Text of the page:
- Professor Christiana Payne (Professor - Oxford Brookes University)
|Delivery Type||Delivery length / details|
|Lecture||11 x 2 Hour Lectures|
|Assessment Type||Assessment length / details||Proportion|
|Semester Assessment||Essay (3,000 words)||50%|
|Semester Exam||2 Hours||50%|
On completion of this module, students should be able to
.a) identify the major movements in nineteenth and early twentieth century photography
b) identify and understand the major processes in nineteenth and early twentieth century photography
c) identify and demonstrate understanding of the major trends in nineteenth and early twentieth century photography
d) identify and discuss the work of select individual photographers in nineteenth and early twentieth century photography
e) articulate an awareness of the visual revolution which photography heralded for societies world-wide
f) understand and discuss the role photography has played as a visual art
This module charts the early development of photography (from before photography to invention) through to specific applications of the medium as a carrier of ideas (praxis to epistemology and ontology) and is designed to be an informative background ‘primer’ for students (including those with no background in photography). The course introduces the student to some of the significant processes, explores the major themes and applications of photography in the first one hundred years (the portrait, travel, war, propaganda, etc.), and includes case studies of major historical figures and the relationship of photography to historical narratives and events.
2. ‘Opticks’ and the origins of photography: Philosophical Inquiries and Concepts centred on Light and Light Capture. The pre-history of photography and the momentum towards invention.
3. The 'official' Invention (1839): Niepce, Daguerre and Talbot
The main protagonists, the announcement of ‘photography’ and the debates and discussions about the form and meaning of photographic making.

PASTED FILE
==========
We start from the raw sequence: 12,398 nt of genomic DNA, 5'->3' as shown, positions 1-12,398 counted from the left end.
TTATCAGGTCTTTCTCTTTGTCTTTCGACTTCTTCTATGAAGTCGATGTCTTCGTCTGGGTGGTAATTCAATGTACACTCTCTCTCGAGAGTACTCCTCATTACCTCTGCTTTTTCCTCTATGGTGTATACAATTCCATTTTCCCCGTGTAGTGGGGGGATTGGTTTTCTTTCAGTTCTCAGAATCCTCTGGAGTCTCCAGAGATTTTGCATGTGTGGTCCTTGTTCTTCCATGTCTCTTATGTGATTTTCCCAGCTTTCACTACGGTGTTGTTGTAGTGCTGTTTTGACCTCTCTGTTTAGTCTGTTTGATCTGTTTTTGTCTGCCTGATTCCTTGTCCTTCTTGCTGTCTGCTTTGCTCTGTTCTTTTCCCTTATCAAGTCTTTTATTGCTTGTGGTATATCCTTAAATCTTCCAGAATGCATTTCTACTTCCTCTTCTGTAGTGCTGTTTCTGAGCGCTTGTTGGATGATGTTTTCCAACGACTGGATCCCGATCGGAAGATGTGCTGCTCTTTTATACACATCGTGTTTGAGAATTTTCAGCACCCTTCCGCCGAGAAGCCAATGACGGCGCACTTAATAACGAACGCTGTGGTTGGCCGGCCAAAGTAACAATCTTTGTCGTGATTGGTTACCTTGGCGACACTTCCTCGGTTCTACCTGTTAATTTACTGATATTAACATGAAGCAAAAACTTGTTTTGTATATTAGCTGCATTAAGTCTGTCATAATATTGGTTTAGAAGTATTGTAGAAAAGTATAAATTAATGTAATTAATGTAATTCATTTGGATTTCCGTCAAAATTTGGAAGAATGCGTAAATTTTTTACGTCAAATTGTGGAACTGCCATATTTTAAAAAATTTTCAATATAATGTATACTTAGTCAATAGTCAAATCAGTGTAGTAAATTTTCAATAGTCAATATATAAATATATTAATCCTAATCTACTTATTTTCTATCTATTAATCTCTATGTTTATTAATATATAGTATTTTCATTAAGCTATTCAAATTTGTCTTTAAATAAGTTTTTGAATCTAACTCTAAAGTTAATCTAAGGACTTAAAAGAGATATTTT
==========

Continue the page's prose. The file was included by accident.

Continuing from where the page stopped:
4. The National Library of Wales – early photographic collections
5. A New Art: romance, polemics and recantations
The ‘art’ of photography, Robinson, Rejlander, Emerson and The Linked Ring.
A New Language: War, Travel and the Portrait
The portrait craze, photographers on the battlefield and exploring the world.
6. New Momentum, New Directions:
The birth of the snapshot and photographic democratisation, Alfred Stieglitz Modernism and the Photo-Secession.
Photo-Modernism: American Realism/European Experimental
European and American currents in Modernist photography before 1945.
7. Visit to Lacock Abbey, home of William Henry Fox Talbot.
8. Politics and the Camera: Social(ist) Commentaries (1840s – 1950s)
Looking at the origins of ‘photography with a conscience’ the development of the photograph as social commentary through to social questioning including: Hill and Adamson, Thomas Annan, John Thompson, Jacob Riis, and the left-wing radicalisation of photography (in an American context) in the work of Lewis Hine and the Photo-League.
9. Documents and Narratives: Politics and Ideology as Photographic form
Case studies to explore the state sponsored ‘political’ role of photography in the 1930s, with select examples from the Farm Security Administration (FSA) photographers of Roosevelt’s New Deal and the conflation of creative photography, pseudo-science and propaganda in National Socialist Germany.
10. Margaret Bourke-White: War, Fortune and Steel
A case study of a woman photographer working as photo-journalist between the two world wars and beyond.
11. Bill Brandt and Robert Frank: Documentary to Art
How these ostensibly photo-documentarians developed an aesthetic approach to their practice that has been read as being ‘art’
|Skills Type||Skills details|
|Communication||Written communication skills|
|Improving own Learning and Performance||Written, critical, IS and research skills further developed|
|Information Technology||Writing in an academic context using word processing and CAL systems|
|Problem solving||Contextualizing historical precedent in the history of photography (e.g. visual, cultural, media, conceptual effects of the medium)|
|Research skills||Researching through the use of library resources (National Library, Hugh Owen) as well electronic resources (e.g. JOEY, the internet), object studies (School of Art collections, NLW collections of photographs|
|Team work||Seminar discussion groups and debate|
This module is at CQFW Level 6